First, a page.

If we choose to, or have to, engage with racist behaviour then our instinctive anger and harsh reactions are not the best tools for the job, as we will see further on. For now, simply consider your own views on this so that you are certain and secure in them when the conflict actually starts. Further mental and emotional reflection and preparation will remind us to be secure in our own beliefs on this topic, that racist behaviour is a reflection on the perpetrator and not on ourselves and that racism is aberrant behaviour that we need not accept responsibility for. 

Where possible, we should try to assess and understand the source of the racism that we are about to deal with. This again has nothing to do with being unduly compassionate towards racist behaviour, and everything with our own efficiency and best interests. Truly understanding the actual source of racist behaviour shows up such behaviour as a symptom of some larger cause, and brings additional creative solutions to such conflicts. Fears that are often rooted in selfishness, inadequacy, defensiveness and social insecurity often manifest as racist behaviour, and correctly assessing the true cause and its triggers can be of great practical value in resolving such conflicts. 

While we are dealing with the preparation phase we can also pause to calibrate our responses to racist behaviour. Given our history of racism and continued instances of it in society, some of us have understandably short fuses when it comes to potentially racist behaviour. In the process we sometimes misdiagnose other conflict behaviours as born from racism. An example I often see, and which is unfortunately prevalent on social media, is to equate conservatism with racism. The two are not the same. Someone with conservative values (say those regarding family values, work ethics, religious views) is not automatically a racist. In calling everyone and everything “racist” we devalue the true horror and blameworthiness of actual instances of racism, and we make the journey of true victims of racism harder in doing so. Not all rude or obstructive behaviour coming from a different race group is racism.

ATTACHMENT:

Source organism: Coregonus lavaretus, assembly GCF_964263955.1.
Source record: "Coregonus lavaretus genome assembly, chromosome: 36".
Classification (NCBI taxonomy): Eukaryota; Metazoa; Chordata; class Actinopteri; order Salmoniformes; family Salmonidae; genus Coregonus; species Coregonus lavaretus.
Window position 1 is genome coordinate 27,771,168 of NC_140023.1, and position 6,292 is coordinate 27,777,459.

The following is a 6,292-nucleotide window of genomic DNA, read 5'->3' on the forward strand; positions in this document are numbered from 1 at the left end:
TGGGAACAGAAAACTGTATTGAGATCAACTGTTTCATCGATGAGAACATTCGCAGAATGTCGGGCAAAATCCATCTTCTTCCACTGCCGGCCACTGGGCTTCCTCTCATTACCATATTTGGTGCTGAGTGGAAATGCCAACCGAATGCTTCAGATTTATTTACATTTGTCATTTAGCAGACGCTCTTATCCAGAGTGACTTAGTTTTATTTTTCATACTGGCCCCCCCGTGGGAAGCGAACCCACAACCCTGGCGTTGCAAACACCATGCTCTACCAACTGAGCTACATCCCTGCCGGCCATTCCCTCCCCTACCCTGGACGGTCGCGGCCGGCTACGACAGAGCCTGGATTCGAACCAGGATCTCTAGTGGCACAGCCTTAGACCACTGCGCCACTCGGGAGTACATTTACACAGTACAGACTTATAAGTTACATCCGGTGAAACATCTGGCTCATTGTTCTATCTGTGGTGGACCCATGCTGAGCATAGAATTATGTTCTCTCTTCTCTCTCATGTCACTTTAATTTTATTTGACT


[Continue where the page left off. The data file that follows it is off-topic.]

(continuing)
We should also be aware that there are several terms and concepts in use in racially based discussions that in themselves create or worsen conflicts, and here we can play an educational role in getting everyone to at least know what the other means when these terms and concepts are used. This includes certain perceptions and strategies that must be understood to be effective in these conflicts. While overt racism is of course very easy to notice, the avoidance of the recognition of certain inequalities and injustices can often lead to perceptions of racial insensitivity, and often rightly so. One very important strategy used by white people, often unwittingly adopted, is to avoid racial topics. 

Prof. Derald Wing Sue, sketches the problem as follows: 

Maintaining one’s innocence by avoiding racial topics is a major strategy used to hold on to one’s self-image as a good, moral and decent human being who is innocent of racial bias and discrimination.”  

As much as such avoidance can then create perceptions of bias and insensitivity it helps to understand what the motivation behind it is. Talking about racism and related topics are therefore hard for many South Africans, particularly in sections of the white community. The motivations here range from the malicious (a reluctance to lose privilege, a fear of retribution) to the more benign (a revulsion of being associated with past atrocities, embarrassment at own past behaviour). Any hard and forceful approach here to force engagement simply brings up the defensive behaviour and often in itself trigger racist responses.   With these reflections behind us we can focus on a few strategies that could be of practical use in such conflicts. Of course general conflict management strategies are applicable here, but I want to focus on a few that are specifically designed to assist with racist conflicts. 


If you simply want to defend yourself and effectively engage in these conflicts without having any reason to engage on a deeper level in order to change that person’s behaviour, the following techniques may be helpful, in addition to more general conflict resolution strategies. Effective modern conflict resolution is not always about peacemaking or about transcending conflict, it is sometimes (especially in racist conflicts) also about not being bullied, about standing your ground, about survival.   

When actually engaged in racial conflict in person, it is a wonderful asset to keep your wits about you, and to mindfully experience what is going on during such events, such as the change in the tone of voices, the body language escalating, the change in words and phrases being used and, maybe most difficult of all, your own behaviour, tone, non-verbal communication and so on. Are those things contributing to the goals you are trying to reach or not, what changes can you make to be more efficient in these conflicts?